Check GOV.UK for the latest conversion factor spreadsheets.

Scope 3

Scope 3 emissions are often complex and more difficult to measure. Start with data that you have and gradually improve methodology to increase the accuracy of scope 3 measurements.

To help decide what should be counted in Scope 3 calculations, visit GHG Protocol and download their detailed guide on measuring Scope 3 emissions.

Some strategies that contribute to effective Scope 3 emission assessment include:

  1. Using standardised emission factors and conversion coefficients relevant to your specific industry to estimate scope 3 emissions. You can then compare your performance against industry averages to identify areas for improvement.
  2. Carrying out a life cycle assessment (LCA) strategy to identify and address the carbon emissions at different stages of your product or service’s life. The life cycle stages are:
  • raw material extraction
  • production
  • transportation and storage
  • product use
  • end-of-life disposal

Maintaining LCAs is important as your operator customers may ask for these when they assess emissions that come from purchasing your products.

Find out how to get low carbon labels and sustainability certifications to assess the environmental impact of your product or services

3. Using advanced data analytics and technology solutions to process large datasets and enhance the accuracy of emissions measurements.

Hire a consultant

Consider hiring a sustainability consultant if you can’t measure your carbon emissions on your own.

They can create a strategy to measure emissions in line with your business needs.

Set targets to reduce carbon emissions

A detailed inventory of your emissions is the foundation for an accurate baseline. Set targets to reduce costs and your carbon footprint.

Prioritise your emission hotspots where there are:

  • the highest amounts of emissions
  • the emissions with the highest value or associated costs
  • emissions with an associated environmental risk, such as hazardous wastes

Focus on where you can:

  • save the most money
  • access practical advice to make changes
  • make immediate savings on no-cost and low-cost wins

Set clear Key Performance Indicators (KPIs) for measuring and tracking your company’s sustainability progress. These KPIs should be specific, measurable, achievable, relevant, and time-bound (SMART).

Make a simple, public commitment to cut emissions with the SME Climate Commitment.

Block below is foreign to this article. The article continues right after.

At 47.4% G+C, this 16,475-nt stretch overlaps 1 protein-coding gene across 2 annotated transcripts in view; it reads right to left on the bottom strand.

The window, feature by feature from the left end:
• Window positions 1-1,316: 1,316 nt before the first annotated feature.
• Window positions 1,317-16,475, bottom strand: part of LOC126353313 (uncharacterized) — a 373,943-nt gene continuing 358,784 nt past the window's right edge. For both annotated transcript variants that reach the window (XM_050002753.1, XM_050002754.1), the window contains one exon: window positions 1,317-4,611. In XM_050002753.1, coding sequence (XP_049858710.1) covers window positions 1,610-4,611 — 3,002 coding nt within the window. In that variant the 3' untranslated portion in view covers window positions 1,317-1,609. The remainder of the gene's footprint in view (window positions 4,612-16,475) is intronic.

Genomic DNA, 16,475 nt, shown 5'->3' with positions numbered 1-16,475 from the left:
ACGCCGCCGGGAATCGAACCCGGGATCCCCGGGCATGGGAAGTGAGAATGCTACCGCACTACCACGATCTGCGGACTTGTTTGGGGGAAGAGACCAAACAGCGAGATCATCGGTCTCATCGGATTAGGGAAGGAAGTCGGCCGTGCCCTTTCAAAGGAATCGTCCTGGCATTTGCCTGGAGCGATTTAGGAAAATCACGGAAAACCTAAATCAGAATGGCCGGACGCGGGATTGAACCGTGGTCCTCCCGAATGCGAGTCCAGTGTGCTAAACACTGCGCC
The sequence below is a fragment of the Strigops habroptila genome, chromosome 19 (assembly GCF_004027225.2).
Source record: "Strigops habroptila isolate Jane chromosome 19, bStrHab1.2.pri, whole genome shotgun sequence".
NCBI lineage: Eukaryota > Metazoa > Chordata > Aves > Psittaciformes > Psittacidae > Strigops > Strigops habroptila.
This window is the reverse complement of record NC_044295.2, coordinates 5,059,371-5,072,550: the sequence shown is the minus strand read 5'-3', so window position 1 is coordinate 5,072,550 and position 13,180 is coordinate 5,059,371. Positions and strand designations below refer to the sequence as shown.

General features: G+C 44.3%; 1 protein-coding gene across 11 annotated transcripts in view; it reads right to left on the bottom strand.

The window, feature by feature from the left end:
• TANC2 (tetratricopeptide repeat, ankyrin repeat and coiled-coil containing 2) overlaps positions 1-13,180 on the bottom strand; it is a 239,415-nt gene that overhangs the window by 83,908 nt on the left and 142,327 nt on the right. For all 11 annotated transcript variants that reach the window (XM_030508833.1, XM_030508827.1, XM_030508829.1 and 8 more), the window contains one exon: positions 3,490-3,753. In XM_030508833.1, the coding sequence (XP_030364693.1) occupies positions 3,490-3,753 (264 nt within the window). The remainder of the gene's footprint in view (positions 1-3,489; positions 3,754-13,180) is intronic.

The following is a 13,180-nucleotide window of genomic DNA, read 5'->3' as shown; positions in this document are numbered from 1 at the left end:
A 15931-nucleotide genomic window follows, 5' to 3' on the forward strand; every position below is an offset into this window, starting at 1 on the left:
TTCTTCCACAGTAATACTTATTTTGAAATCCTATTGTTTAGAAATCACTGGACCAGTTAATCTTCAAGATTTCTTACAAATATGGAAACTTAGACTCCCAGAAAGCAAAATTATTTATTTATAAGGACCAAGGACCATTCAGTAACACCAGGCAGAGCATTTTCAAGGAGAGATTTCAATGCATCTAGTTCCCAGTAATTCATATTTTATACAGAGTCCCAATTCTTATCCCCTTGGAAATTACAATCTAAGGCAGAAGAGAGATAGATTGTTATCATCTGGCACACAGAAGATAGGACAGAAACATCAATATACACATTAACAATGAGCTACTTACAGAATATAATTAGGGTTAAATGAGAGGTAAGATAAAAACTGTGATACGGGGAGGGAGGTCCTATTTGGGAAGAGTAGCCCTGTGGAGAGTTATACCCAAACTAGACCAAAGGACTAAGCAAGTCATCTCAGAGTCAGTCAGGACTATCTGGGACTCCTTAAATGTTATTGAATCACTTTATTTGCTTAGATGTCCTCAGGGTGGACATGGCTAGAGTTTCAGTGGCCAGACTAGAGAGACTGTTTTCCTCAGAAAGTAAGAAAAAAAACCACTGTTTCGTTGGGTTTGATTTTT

Get support for your carbon reduction plan

You will need to engage your team in your carbon reduction plan in order to:

  • embed net zero strategies in your business
  • ensure adequate resources
  • monitor targets and follow a timeframe to reduce your scope emissions
  • share progress

Find out more about how to train and involve your team.

Stakeholder engagement is also essential. It requires you to collaborate with suppliers, customers, and other stakeholders to gather relevant emission information.

Take action to reduce emissions

After you have calculated your emissions, you can take action to reduce costs and your carbon footprint.

Examples of actions include:

Develop a supply chain hot spot analysis so that you know what areas of your supply chain to prioritise engagement with.

Encourage your suppliers to:

This will help the supply chain as a whole become more transparent and sustainable.

Visit our page to find out how to become a ‘net-zero’ ready supplier.

Track and share your progress

You will need to regularly monitor and report your emissions data against your established baseline. This will ensure accountability and help you progress towards your organisation’s emission reduction goals.

Let your stakeholders (customers, employees, suppliers, board, etc) know about:

You might want to share your progress in an internal or annual report or on your website.

Related links

Visit Browse by theme for detailed plans on how to reduce carbon emissions by theme.

Visit Browse by sector for detailed guidance on how to reduce carbon in your sector and save energy.

Find free carbon calculators to measure your emissions

Visit finance and support across the UK